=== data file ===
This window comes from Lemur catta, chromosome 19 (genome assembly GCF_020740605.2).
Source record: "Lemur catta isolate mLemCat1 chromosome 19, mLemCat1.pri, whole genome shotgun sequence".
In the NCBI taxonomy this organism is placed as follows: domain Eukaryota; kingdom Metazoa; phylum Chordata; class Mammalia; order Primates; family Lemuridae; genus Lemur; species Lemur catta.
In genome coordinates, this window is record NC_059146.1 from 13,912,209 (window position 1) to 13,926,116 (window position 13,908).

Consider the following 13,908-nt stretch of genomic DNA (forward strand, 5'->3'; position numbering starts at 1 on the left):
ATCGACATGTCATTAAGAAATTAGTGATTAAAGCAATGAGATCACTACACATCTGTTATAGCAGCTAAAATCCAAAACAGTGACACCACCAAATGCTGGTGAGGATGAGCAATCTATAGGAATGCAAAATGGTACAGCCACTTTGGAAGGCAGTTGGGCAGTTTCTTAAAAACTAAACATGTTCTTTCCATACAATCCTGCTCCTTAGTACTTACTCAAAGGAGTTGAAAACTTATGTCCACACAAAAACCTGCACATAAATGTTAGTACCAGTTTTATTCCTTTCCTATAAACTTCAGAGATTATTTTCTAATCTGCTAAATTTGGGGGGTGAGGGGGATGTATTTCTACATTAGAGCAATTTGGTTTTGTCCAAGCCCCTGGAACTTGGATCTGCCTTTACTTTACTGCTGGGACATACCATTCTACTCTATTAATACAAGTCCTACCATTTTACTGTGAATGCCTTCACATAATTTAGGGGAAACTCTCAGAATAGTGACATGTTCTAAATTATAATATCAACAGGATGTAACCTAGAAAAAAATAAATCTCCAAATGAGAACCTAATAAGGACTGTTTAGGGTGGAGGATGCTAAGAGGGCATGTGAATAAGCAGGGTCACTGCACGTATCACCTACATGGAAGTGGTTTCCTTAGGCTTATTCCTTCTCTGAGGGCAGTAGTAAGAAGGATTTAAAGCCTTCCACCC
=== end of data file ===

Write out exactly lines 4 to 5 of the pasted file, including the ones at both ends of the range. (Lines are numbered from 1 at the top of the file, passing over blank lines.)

In genome coordinates, this window is record NC_059146.1 from 13,912,209 (window position 1) to 13,926,116 (window position 13,908).

Consider the following 13,908-nt stretch of genomic DNA (forward strand, 5'->3'; position numbering starts at 1 on the left):